author = "Maye, {Mathew M} and Kumara, {Mudalige Thilak} and Dmytro Nykypanchuk and Sherman, {William B.} and Oleg Gang",
year = "2010",
month = "2",
doi = "10.1038/nnano.2009.378",
language = "English (US)",
volume = "5",
pages = "116--120",
journal = "Nature Nanotechnology",
issn = "1748-3387",
publisher = "Nature Publishing Group",
number = "2",

}

TY - JOUR

T1 - Switching binary states of nanoparticle superlattices and dimer clusters by DNA strands

AU - Maye, Mathew M

AU - Kumara, Mudalige Thilak

AU - Nykypanchuk, Dmytro

AU - Sherman, William B.

AU - Gang, Oleg

PY - 2010/2

Y1 - 2010/2

N2 - Nanoscale components can be self-assembled into static three-dimensional structures, arrays and clusters using biomolecular motifs. The structural plasticity of biomolecules and the reversibility of their interactions can also be used to make nanostructures that are dynamic, reconfigurable and responsive. DNA has emerged as an ideal biomolecular motif for making such nanostructures, partly because its versatile morphology permits in situ conformational changes using molecular stimuli. This has allowed DNA nanostructures to exhibit reconfigurable topologies and mechanical movement. Recently, researchers have begun to translate this approach to nanoparticle interfaces, where, for example, the distances between nanoparticles can be modulated, resulting in a distance-dependent plasmonic response. Here, we report the assembly of nanoparticles into three-dimensional superlattices and dimer clusters, using a reconfigurable DNA device that acts as an interparticle linkage. The interparticle distances in the superlattices and clusters can be modified, while preserving structural integrity, by adding molecular stimuli (simple DNA strands) after the self-assembly processes has been completed. Both systems were found to switch between two distinct rigid states, but a transition to a flexible device configuration within a superlattice showed a significant hysteresis.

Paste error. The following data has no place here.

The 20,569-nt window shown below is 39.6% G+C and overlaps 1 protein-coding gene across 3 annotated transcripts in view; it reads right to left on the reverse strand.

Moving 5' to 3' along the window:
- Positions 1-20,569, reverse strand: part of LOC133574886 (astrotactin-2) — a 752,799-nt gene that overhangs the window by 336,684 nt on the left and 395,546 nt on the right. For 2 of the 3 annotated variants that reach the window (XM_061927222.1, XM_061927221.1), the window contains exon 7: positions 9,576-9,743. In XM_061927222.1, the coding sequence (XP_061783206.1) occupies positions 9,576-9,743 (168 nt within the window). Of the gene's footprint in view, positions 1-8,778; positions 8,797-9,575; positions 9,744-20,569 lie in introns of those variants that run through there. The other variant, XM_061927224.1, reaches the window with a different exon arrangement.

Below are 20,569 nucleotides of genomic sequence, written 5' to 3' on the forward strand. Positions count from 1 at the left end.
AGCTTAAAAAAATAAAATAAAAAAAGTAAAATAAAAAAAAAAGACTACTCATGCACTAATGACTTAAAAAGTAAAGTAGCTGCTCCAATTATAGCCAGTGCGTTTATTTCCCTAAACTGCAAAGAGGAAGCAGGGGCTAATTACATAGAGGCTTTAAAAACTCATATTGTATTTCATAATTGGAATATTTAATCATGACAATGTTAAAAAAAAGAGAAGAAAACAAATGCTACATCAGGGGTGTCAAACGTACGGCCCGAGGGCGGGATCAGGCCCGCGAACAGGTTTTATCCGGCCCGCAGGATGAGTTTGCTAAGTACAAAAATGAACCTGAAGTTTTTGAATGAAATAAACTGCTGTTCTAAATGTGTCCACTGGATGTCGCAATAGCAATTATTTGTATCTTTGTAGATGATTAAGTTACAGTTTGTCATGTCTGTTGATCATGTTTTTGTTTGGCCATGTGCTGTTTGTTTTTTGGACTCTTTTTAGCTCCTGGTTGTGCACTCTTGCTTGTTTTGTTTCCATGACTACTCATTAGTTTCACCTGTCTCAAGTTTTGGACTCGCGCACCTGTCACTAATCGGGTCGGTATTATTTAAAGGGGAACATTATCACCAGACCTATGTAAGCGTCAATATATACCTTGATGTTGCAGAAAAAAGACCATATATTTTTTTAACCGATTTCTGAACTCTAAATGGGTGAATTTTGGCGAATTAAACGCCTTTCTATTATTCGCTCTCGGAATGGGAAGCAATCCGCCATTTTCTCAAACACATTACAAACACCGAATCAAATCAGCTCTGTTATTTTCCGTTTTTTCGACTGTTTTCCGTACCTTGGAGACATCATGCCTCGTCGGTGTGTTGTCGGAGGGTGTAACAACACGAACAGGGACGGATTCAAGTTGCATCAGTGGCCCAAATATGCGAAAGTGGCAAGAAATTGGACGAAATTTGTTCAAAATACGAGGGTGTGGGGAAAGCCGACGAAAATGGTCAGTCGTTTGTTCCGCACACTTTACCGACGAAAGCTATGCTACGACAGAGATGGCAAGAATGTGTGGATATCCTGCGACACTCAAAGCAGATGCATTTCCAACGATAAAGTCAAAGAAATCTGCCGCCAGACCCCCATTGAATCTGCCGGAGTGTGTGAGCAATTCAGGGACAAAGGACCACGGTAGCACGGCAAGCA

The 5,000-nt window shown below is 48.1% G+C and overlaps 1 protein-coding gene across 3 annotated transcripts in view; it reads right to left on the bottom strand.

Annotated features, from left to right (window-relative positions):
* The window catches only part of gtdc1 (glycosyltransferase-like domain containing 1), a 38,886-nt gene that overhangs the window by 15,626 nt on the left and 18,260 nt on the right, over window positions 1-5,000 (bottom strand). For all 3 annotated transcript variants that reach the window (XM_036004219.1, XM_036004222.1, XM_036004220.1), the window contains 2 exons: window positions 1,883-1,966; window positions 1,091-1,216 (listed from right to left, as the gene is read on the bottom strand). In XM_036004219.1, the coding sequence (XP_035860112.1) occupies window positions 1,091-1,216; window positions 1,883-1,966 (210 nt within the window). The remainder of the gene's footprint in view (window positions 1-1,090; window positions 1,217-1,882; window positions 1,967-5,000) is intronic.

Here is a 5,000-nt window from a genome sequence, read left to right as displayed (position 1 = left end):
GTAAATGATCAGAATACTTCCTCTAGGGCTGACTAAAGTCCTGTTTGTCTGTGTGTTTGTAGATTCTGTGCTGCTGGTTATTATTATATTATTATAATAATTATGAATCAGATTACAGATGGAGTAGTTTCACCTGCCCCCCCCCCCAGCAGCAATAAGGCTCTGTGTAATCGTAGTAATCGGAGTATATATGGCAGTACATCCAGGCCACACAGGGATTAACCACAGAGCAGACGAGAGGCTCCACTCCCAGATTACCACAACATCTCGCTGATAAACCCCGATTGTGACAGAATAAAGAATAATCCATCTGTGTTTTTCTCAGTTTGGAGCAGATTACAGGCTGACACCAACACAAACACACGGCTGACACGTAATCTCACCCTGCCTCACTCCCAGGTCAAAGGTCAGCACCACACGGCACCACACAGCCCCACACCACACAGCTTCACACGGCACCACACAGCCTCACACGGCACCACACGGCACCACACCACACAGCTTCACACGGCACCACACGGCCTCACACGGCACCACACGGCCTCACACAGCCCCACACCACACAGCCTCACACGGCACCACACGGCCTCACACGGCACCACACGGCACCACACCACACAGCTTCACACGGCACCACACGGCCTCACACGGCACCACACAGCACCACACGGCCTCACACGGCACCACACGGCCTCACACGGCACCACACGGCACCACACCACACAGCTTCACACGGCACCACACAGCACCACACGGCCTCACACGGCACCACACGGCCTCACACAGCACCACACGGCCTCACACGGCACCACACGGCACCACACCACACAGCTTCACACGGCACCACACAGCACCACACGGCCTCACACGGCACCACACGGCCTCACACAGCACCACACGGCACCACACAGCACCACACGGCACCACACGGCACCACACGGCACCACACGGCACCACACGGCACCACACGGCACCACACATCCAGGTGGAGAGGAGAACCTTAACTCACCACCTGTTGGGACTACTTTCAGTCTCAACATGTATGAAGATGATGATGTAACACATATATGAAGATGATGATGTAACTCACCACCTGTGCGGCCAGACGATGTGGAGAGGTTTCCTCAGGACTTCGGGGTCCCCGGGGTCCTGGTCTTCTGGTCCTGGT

AB - Nanoscale components can be self-assembled into static three-dimensional structures, arrays and clusters using biomolecular motifs. The structural plasticity of biomolecules and the reversibility of their interactions can also be used to make nanostructures that are dynamic, reconfigurable and responsive. DNA has emerged as an ideal biomolecular motif for making such nanostructures, partly because its versatile morphology permits in situ conformational changes using molecular stimuli. This has allowed DNA nanostructures to exhibit reconfigurable topologies and mechanical movement. Recently, researchers have begun to translate this approach to nanoparticle interfaces, where, for example, the distances between nanoparticles can be modulated, resulting in a distance-dependent plasmonic response. Here, we report the assembly of nanoparticles into three-dimensional superlattices and dimer clusters, using a reconfigurable DNA device that acts as an interparticle linkage. The interparticle distances in the superlattices and clusters can be modified, while preserving structural integrity, by adding molecular stimuli (simple DNA strands) after the self-assembly processes has been completed. Both systems were found to switch between two distinct rigid states, but a transition to a flexible device configuration within a superlattice showed a significant hysteresis.

UR - http://www.scopus.com/inward/record.url?scp=76649121824&partnerID=8YFLogxK

UR - http://www.scopus.com/inward/citedby.url?scp=76649121824&partnerID=8YFLogxK

U2 - 10.1038/nnano.2009.378

DO - 10.1038/nnano.2009.378

M3 - Article

C2 - 20023646

AN - SCOPUS:76649121824

VL - 5

SP - 116

EP - 120

JO - Nature Nanotechnology

JF - Nature Nanotechnology

SN - 1748-3387

IS - 2

ER -